The pavilion almost wasn’t built, but Clark Prudhon, president of Pruden Products in Evansville, made sure the project would be completed.
The state’s World’s Fair Commission had been working on plans for a building at the fair but by late 1963 was short on money. Disappointed that the state would be absent at the two-year event, Prudhon recruited Steinmann and convinced other businesses around the state to contribute.
The Pavilion included exhibits on state culture, history, our universities, natural resources and the state’s agricultural industries. One of the big draws was a 17-ton block of cheese housed in a refrigerated semi-trailer with glass sides.
The cheddar was made at Steve’s Cheese near Denmark for the Wisconsin Cheese Foundation and required 367,000 pounds of milk, nearly 700 pounds of salt and 92 pounds of rennet. The end product was a rectangular block of cheese more than 6 feet wide, 5 feet tall and 14 feet long, according to a historical brochure from the fair.
An estimated 13 million people passed through the Pavilion over the two-year run of the fair, including Ivan Wilcox of Boscobel.
The Pavilion was destined to become scrap, but Wilcox offered the state $5,000 for the Rotunda. He spent another $7,000 dismantling the building and shipping it back to Wisconsin in three trucks, according to Bill Young, a World’s Fair historian.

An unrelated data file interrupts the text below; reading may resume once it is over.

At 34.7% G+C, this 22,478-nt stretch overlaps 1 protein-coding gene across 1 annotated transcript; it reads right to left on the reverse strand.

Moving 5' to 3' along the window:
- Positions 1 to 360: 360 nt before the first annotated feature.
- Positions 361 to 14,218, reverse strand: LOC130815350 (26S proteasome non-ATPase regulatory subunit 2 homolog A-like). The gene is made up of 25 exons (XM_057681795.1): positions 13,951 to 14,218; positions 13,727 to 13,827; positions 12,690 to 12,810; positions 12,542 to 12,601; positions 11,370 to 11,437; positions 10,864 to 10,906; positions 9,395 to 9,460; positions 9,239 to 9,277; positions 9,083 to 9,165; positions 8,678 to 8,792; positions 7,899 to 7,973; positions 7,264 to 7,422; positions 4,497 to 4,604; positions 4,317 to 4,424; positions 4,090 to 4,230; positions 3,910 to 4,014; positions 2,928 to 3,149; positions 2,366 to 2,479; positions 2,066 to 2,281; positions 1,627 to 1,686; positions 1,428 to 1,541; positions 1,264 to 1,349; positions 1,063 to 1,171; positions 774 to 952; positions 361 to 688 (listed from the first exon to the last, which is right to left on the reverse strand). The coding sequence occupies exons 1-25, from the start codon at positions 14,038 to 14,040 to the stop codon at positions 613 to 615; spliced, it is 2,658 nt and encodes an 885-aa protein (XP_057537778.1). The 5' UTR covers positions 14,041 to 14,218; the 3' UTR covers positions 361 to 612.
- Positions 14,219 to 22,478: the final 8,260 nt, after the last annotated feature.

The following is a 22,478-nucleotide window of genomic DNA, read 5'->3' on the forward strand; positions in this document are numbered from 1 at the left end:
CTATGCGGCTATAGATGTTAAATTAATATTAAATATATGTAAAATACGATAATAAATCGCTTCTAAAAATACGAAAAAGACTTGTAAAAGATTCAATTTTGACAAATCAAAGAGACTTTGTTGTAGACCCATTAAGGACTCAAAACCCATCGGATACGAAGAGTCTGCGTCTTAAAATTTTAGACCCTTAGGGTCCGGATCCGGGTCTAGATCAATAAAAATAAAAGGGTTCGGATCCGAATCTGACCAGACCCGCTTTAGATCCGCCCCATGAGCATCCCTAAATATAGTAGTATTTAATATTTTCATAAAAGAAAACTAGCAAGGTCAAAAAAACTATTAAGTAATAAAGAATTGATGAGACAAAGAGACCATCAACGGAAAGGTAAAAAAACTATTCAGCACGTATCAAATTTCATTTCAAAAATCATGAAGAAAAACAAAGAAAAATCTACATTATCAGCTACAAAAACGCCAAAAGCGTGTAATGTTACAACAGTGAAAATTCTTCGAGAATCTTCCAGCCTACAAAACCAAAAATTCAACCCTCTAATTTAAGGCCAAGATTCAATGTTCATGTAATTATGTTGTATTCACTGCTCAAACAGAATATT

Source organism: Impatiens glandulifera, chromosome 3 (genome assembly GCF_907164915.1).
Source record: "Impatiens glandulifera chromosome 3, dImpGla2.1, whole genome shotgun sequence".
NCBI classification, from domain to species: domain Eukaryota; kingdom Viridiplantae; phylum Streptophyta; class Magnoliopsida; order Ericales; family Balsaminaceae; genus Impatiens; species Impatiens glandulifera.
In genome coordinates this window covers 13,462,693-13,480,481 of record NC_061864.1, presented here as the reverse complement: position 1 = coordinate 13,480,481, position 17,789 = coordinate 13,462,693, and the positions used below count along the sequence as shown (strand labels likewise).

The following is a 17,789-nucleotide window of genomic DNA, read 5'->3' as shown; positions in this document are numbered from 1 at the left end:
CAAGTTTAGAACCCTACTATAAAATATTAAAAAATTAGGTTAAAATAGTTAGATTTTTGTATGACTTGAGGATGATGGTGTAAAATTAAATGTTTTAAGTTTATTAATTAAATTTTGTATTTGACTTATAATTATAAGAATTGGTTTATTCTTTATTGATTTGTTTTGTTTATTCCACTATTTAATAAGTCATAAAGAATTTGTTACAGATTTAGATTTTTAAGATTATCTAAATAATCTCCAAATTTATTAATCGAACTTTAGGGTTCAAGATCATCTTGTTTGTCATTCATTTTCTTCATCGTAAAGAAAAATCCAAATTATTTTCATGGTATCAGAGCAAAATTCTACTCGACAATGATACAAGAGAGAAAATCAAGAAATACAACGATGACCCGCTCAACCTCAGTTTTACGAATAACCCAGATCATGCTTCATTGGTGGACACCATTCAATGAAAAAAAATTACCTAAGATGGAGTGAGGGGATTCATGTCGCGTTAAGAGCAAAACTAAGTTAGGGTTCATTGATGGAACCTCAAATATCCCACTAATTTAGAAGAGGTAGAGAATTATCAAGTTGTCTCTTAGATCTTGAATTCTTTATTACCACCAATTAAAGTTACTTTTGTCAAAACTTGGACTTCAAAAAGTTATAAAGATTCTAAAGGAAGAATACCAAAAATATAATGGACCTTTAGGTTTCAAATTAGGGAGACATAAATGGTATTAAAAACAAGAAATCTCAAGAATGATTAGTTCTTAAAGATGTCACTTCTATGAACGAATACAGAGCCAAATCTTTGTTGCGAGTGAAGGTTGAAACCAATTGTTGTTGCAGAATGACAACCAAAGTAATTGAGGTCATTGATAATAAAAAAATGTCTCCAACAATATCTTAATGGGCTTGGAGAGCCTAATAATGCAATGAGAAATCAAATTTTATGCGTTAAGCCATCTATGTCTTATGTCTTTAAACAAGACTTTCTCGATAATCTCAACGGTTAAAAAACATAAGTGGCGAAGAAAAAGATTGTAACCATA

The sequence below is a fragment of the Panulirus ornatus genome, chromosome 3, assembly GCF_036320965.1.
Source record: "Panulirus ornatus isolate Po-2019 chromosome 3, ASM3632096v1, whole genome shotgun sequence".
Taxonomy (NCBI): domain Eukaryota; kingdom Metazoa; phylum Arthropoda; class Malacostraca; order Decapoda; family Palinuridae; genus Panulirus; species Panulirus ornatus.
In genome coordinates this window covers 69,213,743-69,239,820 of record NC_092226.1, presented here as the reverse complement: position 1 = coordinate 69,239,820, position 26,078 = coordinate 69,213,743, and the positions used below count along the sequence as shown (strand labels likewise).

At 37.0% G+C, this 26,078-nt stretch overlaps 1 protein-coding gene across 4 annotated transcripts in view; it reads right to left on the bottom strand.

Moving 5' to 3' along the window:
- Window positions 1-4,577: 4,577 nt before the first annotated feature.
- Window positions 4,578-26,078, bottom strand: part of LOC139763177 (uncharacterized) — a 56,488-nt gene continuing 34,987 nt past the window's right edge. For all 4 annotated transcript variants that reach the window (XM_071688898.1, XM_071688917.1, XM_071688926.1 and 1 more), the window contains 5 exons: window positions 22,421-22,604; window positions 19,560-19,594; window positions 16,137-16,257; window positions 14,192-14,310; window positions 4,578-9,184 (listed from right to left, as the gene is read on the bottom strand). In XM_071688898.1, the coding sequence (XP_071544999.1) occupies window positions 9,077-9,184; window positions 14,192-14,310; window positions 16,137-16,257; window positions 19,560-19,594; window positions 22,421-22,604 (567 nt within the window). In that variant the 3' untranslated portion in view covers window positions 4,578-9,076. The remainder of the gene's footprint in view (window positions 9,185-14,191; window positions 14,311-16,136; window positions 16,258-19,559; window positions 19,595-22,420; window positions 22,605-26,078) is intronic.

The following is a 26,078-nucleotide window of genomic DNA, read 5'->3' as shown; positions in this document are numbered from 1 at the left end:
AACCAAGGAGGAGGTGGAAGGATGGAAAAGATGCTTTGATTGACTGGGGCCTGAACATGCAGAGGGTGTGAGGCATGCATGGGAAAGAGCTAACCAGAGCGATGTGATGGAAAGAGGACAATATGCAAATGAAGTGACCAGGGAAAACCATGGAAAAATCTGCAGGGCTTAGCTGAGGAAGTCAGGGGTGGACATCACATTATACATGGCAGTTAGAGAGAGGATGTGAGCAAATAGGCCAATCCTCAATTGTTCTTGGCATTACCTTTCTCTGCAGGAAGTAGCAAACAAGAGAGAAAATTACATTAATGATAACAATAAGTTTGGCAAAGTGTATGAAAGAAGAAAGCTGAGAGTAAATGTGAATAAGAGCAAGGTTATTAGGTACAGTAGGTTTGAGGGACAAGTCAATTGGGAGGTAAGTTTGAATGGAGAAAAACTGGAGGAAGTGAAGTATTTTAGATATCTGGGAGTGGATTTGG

When plans to rebuild the Pavilion in Boscobel for use as a dance hall fell through, Wilcox put the building up for sale.
In 1966, Central Wisconsin Broadcasting, where Wayne Grap was a partner, purchased the structure and had it rebuilt in Neillsville for the radio station.
“We have the building so we’ve decided to take care of it the best we can,” Kevin Grap said. “It’s part of history.”
The Pavilion has been a news star this year. Newspapers and travel guides in this region have featured its story, and it was the subject of a 10-page spread in the summer edition of the Wisconsin Magazine of History.
“We all take it for granted, but it’s a big deal,” said Janel Thur, 48, who grew up in Neillsville and has worked at the Pavilion for 23 years. Thur answers the phone, does paperwork for the radio stations and slices and sells aged cheddar and smoked Gouda.
“I can’t imagine having another job,” she said.
Thur is also the voice of Chatty Belle, who consumes quarters and in return tells the history of the property.
Chatty Belle arrived in 1967 after being built by Sculptured Advertising in Sparta. The cow’s name came from a radio contest in which listeners were asked for submissions. The winner, Jody Hartl of Loyal, won 100 pounds of Grassland Butter.
“She’s an iconic figure in our community,” Thur said of Chatty Belle. “She’s been here forever.”
Chatty Belle and the Pavilion will likely be around for decades to come.
Two of the Graps’ three children are involved with the radio stations and cheese shop. Kaleb, 23, is more music oriented while Logan, 22, is in charge of technical aspects and social media. They say they plan to continue the stewardship of their grandfather and parents.
“Everyone recognizes the building as being part of the radio stations,” Kaleb said.
Added Logan: “It’s a landmark and it has historic value. We grew up playing around here and so it has sentimental value.”